Almond lovers, this recipe is for you! A perfectly chewy and gooey chocolate chip cookie infused with a double dose of almond flavor, with puddles of melted dark chocolate and a sprinkle of flake sea salt to finish it off right.
As if a classic chocolate chip cookie wasn’t good enough, we take it up a notch with almond paste and a healthy glug of amretto liqueur for a wonderfully unique flavor. These aren’t your average chocolate chip cookies, that’s for sure!
In this episode of boozy baking… we’ll infuse a classic chocolate chip cookie with almond paste and a generous glug of amaretto.
What’s not to love?
These are larger and thicker than my pistachio dark chocolate chunk cookies, though they might seem similar. I used a large cookie scoop for these babies, a whopping 60g of dough per cookie, which results in a palm-sized treat of epic proportions.
The base of the cookies includes 4 ounces of almond paste (which is not the same thing as marzipan; here in the US at least, marzipan has a much higher percentage of sugar). Almond paste is also softer and stickier.
I used Solo brand almond paste for these cookies. If you have access to good quality marzipan, it should work ok here, though if it’s very dry and hard I’d recommend getting a fresh package.
Additional almond flavor comes in the form of amaretto, an Italian liqueur made from bitter almonds. Most of the alcohol cooks off in the oven, but the flavor it leaves behind is quite extraordinary.
To chill or not to chill?
I’m rather particular about my cookies, both in terms of texture as well as appearance. I want them to spread a little bit but not too much, and have nice chewy centers but a bit of crunch around the edges. Which is not always easy to acheive!
For this particular recipe, I tested chilling the balls of dough for 0 minutes (baked straight from the bowl), 15 minutes, 30 minutes, and overnight.
The 30 minute cookies were my favorite of the lot. The short chill time melds the flavors and smooths out the tops of the baked cookies, so they are both more aesthetically pleasing as well as flavorfully so. That said you’d think the overnight batch would be even better, but I don’t think that’s the case here.
Keep in mind this 30-minute-chill calls for you to scoop out the balls of dough onto a baking sheet (while the dough is still soft they are much easier to scoop), then chill.
Scooping the dough before chilling makes for easier scoops, and also more evenly chills the dough in smaller pieces versus one big mass in a mixing bowl.
After 30 minutes you then roll the cookie between your palms to smooth out the balls, then arrange on your cookie sheet to bake. You can also press a few pieces of chocolate on top of each dough ball, which will give you the gorgeous puddles of molten chocolate.
Want gorgeous, melty puddles? It’s all about the chocolate.
For the meltiest puddles, use a good quality dark chocolate coverture or a chopped up chocolate bar, NOT chocolate chips. Chocolate chips contain emulsifiers and stabilizers that are meant to prevent the chocolate from melting and puddling. Bar chocolate that’s meant for eating (look in the candy aisle rather than the baking aisle) or chocolate specifically labeled chocolate coverture will melt beautifully on top of and inside the cookies.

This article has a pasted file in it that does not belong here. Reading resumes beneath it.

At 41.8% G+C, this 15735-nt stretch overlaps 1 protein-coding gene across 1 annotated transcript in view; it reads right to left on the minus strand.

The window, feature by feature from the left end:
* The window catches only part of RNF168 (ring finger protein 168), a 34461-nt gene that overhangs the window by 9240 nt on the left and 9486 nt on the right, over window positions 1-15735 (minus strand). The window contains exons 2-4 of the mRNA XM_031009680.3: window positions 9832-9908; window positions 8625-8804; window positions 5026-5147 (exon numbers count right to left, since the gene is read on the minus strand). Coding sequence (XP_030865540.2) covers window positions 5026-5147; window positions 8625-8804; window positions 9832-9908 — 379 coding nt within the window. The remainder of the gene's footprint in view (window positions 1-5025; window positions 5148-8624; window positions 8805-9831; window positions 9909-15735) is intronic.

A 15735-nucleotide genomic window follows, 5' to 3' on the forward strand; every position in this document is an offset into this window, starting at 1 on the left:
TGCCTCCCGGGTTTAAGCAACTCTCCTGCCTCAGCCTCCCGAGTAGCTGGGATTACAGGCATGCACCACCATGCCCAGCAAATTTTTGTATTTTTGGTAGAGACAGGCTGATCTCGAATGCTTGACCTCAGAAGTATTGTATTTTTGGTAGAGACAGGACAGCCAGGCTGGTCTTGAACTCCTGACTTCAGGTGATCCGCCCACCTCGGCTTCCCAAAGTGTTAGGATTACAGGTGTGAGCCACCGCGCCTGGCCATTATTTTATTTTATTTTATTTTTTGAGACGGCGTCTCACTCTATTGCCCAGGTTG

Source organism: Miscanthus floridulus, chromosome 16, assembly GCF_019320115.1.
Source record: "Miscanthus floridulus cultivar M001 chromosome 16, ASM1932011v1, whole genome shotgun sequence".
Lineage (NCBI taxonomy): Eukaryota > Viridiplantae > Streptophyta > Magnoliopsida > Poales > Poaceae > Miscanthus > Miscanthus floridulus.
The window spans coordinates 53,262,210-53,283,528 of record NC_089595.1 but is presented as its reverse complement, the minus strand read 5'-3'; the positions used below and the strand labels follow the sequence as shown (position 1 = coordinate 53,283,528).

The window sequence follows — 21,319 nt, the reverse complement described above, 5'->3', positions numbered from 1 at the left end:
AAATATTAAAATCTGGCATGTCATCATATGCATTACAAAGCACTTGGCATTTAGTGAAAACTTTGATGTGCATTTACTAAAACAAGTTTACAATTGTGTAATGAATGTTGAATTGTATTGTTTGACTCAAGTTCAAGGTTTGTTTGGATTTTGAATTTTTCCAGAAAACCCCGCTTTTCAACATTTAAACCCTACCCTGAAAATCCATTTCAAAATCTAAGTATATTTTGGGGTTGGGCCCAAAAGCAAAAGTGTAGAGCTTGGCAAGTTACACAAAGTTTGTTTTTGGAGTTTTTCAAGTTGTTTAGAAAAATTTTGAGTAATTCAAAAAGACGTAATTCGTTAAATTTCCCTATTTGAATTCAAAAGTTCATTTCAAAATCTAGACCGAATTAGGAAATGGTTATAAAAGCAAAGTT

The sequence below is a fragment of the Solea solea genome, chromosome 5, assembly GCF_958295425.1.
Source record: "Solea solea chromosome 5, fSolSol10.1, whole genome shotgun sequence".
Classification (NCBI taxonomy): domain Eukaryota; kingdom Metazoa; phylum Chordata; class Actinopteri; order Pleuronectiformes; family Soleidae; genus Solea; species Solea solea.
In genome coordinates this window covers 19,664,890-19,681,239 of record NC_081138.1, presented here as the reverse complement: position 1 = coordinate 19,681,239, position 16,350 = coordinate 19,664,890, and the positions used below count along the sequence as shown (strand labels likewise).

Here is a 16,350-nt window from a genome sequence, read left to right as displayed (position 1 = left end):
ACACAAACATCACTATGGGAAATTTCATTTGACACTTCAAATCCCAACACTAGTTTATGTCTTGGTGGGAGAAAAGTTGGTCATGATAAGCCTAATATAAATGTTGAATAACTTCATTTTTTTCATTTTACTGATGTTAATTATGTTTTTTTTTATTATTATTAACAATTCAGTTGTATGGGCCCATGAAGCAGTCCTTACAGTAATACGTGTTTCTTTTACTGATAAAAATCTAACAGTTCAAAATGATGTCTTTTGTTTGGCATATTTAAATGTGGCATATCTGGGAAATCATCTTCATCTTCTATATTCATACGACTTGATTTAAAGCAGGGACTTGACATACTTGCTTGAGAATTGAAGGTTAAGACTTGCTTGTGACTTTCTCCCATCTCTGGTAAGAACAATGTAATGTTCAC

Using chocolate chips in this recipe will result in less spread and a taller, puffier cookie, since the melty chocolate also contributes to the spread of the cookie.
I used a mix of chocolates here, including some Callebaut 54% chocolate callets, Valrhona 60-70% feves cut into halves/quarters (these melt the best on top of the cookie), and a random bar of Trader Joe’s 72% Swiss dark chocolate that I chopped into dime-sized pieces (these are the stripey square pieces that didn’t melt as much… the 89% Dark Chocolate Lover’s bar melts much nicer).
If you find your cookies are not spreading as much as mine, and you are not using chocolate chips, it’s likely you over-measured your flour. Even 2 tablespoons (a measly 15 grams) of flour makes a huge difference, which is why I strongly recommend weighing your flour for this recipe.
On the opposite end, if you find your cookies spread too much, chill them a bit longer, or mix in an extra tablespoon or two of flour. Also don’t forget the cookie cutter trick (swirling a large round cookie cutter around the cookies immediately after they come out of the oven), which does wonders to fix the appearance of pancakey cookies (ie cookies that spread too much).
Two tricks for picture-perfect cookies
Want picture-perfect cookies? Do two things:
1. Add chunks of chocolate on top of your cookie before baking. Just press the pieces right into the top of the rolled dough ball. These chunks will stay on top as the cookie spreads, leaving you with beautiful puddles of melted chocolate.
2. Use the cookie cutter trick. The second your cookies come out of the oven, swirl a large round cookie cutter around them on the cookie sheet (like an old-school spirograph). This will tuck in any uneven edges and give your cookies a perfectly round shape.
If your cookies are bigger than your largest cookie cutter, you can also use two large spoons, hold one in each hand with the concave side facing in, and pat the edges of the cookie towards the center (I always think of those little cymbal-banging monkey toys, if that helps you visualize it!)